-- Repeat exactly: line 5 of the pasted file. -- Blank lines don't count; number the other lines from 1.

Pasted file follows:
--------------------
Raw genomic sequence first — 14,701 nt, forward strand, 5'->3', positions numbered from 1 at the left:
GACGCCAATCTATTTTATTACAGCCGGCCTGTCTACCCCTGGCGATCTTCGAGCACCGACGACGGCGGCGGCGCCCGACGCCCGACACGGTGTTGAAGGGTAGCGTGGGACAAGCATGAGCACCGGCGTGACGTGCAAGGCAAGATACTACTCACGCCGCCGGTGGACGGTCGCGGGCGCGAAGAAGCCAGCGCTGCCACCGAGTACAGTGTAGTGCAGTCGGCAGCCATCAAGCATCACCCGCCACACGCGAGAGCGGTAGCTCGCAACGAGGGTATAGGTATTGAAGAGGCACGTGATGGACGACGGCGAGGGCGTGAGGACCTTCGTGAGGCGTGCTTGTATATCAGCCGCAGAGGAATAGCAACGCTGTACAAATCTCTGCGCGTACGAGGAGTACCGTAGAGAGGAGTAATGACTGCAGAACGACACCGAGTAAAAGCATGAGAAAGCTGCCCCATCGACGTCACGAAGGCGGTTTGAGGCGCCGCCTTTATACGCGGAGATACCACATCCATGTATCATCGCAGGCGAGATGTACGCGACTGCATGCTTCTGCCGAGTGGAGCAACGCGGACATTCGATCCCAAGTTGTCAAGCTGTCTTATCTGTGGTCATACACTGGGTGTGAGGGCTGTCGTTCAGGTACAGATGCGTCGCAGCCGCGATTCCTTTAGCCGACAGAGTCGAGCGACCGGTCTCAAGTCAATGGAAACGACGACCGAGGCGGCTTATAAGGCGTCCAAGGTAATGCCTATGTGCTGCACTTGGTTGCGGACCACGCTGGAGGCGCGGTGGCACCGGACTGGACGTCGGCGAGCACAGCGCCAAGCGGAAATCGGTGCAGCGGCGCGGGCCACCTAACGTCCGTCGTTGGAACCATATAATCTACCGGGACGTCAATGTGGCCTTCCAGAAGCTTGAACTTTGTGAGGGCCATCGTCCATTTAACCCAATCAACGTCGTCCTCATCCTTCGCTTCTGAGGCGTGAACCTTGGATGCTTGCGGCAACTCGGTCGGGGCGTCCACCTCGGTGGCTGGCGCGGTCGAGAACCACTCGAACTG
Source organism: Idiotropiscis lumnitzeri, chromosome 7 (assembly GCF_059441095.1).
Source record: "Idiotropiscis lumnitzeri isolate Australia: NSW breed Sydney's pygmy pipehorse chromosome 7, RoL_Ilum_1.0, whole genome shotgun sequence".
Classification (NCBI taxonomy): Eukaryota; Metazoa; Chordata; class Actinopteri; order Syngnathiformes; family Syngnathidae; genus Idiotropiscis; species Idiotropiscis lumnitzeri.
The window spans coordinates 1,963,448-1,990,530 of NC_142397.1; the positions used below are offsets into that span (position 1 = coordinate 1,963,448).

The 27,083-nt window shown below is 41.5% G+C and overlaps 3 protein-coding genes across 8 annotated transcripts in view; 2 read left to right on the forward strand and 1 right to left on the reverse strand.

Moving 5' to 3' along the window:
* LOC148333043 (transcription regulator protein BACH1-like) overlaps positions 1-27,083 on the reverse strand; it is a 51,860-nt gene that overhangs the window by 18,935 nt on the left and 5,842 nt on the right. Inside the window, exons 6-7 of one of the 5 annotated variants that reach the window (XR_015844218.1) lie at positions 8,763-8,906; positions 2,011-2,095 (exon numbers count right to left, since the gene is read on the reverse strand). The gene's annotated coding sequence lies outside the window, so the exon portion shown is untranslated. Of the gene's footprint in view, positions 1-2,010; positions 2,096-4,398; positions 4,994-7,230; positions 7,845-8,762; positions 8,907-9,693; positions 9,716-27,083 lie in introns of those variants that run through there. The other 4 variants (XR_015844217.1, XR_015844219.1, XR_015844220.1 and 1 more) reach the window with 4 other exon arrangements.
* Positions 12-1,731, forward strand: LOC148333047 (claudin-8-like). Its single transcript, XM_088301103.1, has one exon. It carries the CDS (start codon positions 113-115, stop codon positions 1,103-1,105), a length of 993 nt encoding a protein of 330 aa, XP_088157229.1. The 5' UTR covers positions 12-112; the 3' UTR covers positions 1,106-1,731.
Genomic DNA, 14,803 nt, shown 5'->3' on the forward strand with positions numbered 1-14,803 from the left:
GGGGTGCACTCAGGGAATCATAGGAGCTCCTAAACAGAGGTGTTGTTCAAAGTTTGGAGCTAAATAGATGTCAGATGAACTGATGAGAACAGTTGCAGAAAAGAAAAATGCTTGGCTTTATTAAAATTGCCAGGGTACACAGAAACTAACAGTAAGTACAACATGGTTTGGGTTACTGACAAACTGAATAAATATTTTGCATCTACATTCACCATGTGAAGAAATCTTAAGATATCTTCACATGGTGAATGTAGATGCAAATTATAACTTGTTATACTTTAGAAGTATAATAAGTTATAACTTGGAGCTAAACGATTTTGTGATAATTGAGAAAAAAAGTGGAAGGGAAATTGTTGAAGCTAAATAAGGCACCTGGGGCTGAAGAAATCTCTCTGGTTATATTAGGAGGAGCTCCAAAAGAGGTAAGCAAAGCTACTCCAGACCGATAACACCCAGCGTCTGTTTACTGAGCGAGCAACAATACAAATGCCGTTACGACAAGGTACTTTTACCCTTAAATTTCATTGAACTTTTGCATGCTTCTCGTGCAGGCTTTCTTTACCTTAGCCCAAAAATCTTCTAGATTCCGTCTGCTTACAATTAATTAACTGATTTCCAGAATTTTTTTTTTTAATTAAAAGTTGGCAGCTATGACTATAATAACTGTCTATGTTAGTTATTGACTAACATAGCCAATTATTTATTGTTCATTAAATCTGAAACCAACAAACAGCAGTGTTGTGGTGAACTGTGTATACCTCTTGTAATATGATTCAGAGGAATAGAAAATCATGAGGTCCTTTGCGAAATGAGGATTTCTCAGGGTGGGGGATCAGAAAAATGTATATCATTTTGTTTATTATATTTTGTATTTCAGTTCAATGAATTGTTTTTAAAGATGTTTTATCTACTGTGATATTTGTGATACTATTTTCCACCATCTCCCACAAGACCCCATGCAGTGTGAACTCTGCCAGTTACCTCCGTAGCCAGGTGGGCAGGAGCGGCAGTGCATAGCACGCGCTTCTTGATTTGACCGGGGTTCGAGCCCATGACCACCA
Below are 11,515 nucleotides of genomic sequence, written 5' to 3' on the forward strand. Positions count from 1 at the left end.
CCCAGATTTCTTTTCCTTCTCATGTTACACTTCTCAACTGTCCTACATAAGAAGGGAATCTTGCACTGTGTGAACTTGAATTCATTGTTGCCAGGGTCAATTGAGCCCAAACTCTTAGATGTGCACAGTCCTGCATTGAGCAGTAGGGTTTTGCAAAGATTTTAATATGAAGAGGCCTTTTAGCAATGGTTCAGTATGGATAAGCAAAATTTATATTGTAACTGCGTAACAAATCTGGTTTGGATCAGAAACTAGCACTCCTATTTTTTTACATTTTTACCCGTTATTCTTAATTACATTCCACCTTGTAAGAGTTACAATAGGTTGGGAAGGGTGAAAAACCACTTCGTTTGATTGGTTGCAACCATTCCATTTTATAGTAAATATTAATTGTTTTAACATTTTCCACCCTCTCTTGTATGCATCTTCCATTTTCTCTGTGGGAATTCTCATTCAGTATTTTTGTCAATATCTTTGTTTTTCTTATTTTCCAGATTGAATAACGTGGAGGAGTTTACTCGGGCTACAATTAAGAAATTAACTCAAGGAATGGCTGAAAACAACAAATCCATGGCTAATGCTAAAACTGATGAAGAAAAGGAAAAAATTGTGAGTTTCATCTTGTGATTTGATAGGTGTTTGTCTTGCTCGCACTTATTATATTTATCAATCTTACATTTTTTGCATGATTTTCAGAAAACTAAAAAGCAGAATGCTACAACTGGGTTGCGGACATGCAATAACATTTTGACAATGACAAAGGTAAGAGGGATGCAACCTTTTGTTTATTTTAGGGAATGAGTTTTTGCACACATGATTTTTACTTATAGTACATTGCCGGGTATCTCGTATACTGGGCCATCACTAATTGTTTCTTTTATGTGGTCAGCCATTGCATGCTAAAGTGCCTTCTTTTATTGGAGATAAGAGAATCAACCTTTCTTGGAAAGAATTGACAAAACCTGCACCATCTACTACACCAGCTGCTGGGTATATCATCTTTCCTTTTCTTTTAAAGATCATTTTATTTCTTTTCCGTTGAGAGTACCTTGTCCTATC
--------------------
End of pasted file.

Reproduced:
Classification (NCBI taxonomy): Eukaryota; Metazoa; Chordata; class Actinopteri; order Syngnathiformes; family Syngnathidae; genus Idiotropiscis; species Idiotropiscis lumnitzeri.